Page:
The lesson of perspective is utterly crucial to working with anyone who is different from ourselves. It is always important to remember that no two people have exactly the same experiences; we are all different, and in a sense, possess what could be considered a "personal culture" of our own. Yet our humanity lends us common ground for experiencing and for relating to one another. Ultimately, in seeking wellness, we must not forget to relate to ourselves, always keeping in touch with our inner experience. It is important for all cultures to resolve our difference and avoid the conflicts of indifference.

The Leader and the Helper: Attaining Balance

Leaders and Helpers: Learning Through Our Differences and Our SimilaritiesAmerican Indians use the terms leader and helper somewhat differently than other cultures do today. The traditional leader was someone with strong spiritual abilities who would encourage others to be involved and participate in being a helper to others. The leader was often the teacher or the Medicine Man. The leader may be a mental, physical, natural, or spiritual healer who provides some form of guidance to the group. The most important qualification for this role is that the person be a natural leader.

What is a leader, anyway? Is a leader not someone who either makes choices or helps in the making of choices? If so, then we are all leaders in our own lives. The intrinsic value of "leadership" is valued over any specific title or role.

A leader may be a healer or one who is in need of self-healing. In order to help others we must be able and willing to help ourselves. In order to help others take a look at themselves, we must be willing to look at ourselves. Ultimately we must not ask others to do what we ourselves would not be willing to do, and even then we must do so with respect and patience. In a traditional sense, openness is the key to an awareness of oneself within the greater Universal Circle.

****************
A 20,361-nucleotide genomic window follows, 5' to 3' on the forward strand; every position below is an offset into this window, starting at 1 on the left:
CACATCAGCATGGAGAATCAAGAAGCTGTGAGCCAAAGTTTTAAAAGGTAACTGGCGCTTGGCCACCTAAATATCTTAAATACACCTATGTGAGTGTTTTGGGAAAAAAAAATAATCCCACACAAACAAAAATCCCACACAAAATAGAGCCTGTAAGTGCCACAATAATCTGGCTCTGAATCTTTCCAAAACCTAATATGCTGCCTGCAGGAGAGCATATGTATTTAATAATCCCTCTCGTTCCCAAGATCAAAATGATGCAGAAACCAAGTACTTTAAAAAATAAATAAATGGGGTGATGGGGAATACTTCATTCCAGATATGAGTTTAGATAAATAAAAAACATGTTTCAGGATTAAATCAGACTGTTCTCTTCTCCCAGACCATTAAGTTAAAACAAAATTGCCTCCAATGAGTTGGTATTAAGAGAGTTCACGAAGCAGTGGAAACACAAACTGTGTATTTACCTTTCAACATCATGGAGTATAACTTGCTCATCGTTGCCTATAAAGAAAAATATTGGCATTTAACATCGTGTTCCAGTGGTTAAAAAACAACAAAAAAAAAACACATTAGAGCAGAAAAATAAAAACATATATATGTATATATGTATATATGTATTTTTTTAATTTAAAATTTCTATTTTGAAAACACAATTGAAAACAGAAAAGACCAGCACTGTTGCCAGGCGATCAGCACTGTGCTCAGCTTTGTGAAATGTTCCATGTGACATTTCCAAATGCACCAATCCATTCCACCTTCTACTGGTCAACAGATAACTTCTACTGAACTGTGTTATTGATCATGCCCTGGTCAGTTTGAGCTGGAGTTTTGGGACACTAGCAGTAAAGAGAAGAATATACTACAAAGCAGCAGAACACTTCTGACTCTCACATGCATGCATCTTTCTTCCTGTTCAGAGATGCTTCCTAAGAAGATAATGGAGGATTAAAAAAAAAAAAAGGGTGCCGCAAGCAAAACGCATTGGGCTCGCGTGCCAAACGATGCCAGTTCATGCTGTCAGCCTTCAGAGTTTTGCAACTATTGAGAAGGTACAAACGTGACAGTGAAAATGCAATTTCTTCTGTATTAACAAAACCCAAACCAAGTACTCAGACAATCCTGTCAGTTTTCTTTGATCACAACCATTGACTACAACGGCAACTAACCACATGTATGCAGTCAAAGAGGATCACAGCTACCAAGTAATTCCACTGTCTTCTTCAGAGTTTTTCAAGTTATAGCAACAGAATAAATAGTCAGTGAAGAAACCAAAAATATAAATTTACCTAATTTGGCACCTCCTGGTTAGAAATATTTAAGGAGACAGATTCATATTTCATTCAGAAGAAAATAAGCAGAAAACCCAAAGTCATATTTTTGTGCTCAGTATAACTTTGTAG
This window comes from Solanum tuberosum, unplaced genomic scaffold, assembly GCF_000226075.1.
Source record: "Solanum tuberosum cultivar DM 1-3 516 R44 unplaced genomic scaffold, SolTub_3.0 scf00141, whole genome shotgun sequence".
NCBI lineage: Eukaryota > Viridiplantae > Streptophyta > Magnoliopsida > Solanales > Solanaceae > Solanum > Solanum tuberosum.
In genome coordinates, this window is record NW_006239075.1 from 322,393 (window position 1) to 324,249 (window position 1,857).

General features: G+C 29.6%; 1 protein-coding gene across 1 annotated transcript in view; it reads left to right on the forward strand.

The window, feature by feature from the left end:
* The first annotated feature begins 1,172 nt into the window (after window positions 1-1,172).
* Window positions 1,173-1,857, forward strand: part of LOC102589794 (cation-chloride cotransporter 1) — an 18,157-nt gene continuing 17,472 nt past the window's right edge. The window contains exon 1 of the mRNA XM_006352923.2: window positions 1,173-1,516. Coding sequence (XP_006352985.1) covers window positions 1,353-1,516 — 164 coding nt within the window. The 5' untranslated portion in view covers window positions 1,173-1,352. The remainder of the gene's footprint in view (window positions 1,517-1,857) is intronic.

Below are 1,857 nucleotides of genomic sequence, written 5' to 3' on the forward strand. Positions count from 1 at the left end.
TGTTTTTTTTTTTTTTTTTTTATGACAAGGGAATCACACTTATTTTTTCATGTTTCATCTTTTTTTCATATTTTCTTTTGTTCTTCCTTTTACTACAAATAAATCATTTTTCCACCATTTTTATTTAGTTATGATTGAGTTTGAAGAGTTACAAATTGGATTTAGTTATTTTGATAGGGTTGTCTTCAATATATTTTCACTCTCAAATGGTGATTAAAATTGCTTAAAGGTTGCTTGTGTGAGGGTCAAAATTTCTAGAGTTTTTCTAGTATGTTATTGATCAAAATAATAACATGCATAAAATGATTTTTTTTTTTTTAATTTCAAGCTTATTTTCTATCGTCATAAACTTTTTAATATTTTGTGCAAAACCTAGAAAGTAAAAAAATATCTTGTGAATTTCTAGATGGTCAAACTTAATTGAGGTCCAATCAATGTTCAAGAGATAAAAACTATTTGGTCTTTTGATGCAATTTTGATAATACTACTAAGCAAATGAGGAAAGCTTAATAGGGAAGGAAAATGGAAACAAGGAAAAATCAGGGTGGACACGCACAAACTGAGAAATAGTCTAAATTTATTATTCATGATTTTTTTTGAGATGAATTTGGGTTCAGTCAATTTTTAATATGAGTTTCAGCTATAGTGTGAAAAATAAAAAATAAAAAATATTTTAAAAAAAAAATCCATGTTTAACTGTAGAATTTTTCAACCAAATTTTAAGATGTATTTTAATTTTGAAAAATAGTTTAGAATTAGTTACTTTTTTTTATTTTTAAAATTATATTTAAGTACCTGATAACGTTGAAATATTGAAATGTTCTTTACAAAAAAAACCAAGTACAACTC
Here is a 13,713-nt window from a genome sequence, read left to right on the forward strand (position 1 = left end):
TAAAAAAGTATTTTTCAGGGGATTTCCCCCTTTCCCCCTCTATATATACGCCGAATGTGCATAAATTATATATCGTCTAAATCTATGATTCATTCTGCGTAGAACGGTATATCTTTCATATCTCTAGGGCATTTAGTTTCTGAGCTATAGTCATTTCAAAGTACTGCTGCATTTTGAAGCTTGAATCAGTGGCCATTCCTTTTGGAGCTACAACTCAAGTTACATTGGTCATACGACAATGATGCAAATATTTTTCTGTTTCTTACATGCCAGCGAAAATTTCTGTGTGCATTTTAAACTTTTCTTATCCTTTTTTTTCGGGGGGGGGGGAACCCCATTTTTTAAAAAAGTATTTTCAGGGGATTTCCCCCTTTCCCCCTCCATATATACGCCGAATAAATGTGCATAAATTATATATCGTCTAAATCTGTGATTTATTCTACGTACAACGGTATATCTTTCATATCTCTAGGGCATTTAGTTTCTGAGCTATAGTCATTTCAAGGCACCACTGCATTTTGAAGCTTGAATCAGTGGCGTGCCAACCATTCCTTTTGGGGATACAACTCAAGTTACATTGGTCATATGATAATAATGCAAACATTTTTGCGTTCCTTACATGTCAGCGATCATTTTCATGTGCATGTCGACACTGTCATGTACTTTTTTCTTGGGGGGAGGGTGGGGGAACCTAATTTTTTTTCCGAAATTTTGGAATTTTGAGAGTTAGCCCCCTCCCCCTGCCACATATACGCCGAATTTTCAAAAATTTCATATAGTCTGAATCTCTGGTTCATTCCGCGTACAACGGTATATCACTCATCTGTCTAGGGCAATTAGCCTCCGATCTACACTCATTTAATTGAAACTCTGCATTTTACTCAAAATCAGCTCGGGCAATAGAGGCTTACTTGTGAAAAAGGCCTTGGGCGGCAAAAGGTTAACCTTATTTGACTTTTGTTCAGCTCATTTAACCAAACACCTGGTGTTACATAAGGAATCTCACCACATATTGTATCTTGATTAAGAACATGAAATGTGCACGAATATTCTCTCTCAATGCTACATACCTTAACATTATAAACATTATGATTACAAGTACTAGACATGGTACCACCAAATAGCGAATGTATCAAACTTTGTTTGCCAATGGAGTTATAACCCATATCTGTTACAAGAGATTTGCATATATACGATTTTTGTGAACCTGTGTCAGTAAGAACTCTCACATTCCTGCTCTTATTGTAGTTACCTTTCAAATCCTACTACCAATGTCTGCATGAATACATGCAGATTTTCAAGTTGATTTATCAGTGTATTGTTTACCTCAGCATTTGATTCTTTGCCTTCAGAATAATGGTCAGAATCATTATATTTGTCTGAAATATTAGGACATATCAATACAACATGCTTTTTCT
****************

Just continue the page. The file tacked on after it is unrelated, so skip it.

The leader often becomes a "helper" in the process of healing or finding a path to wellness through balance and harmony. Attaining balance becomes the process of "grounding," and achieving harmony becomes the process of bonding with all things around us in our environment. Therefore, everything becomes a helper to us. This includes plants, animals, minerals, birds, Mother Earth, trees, rocks, and everything having a purpose in our lives. Nothing should be overlooked. In this way, one can see why it was important for Indians to give thanks to the Great One for everything.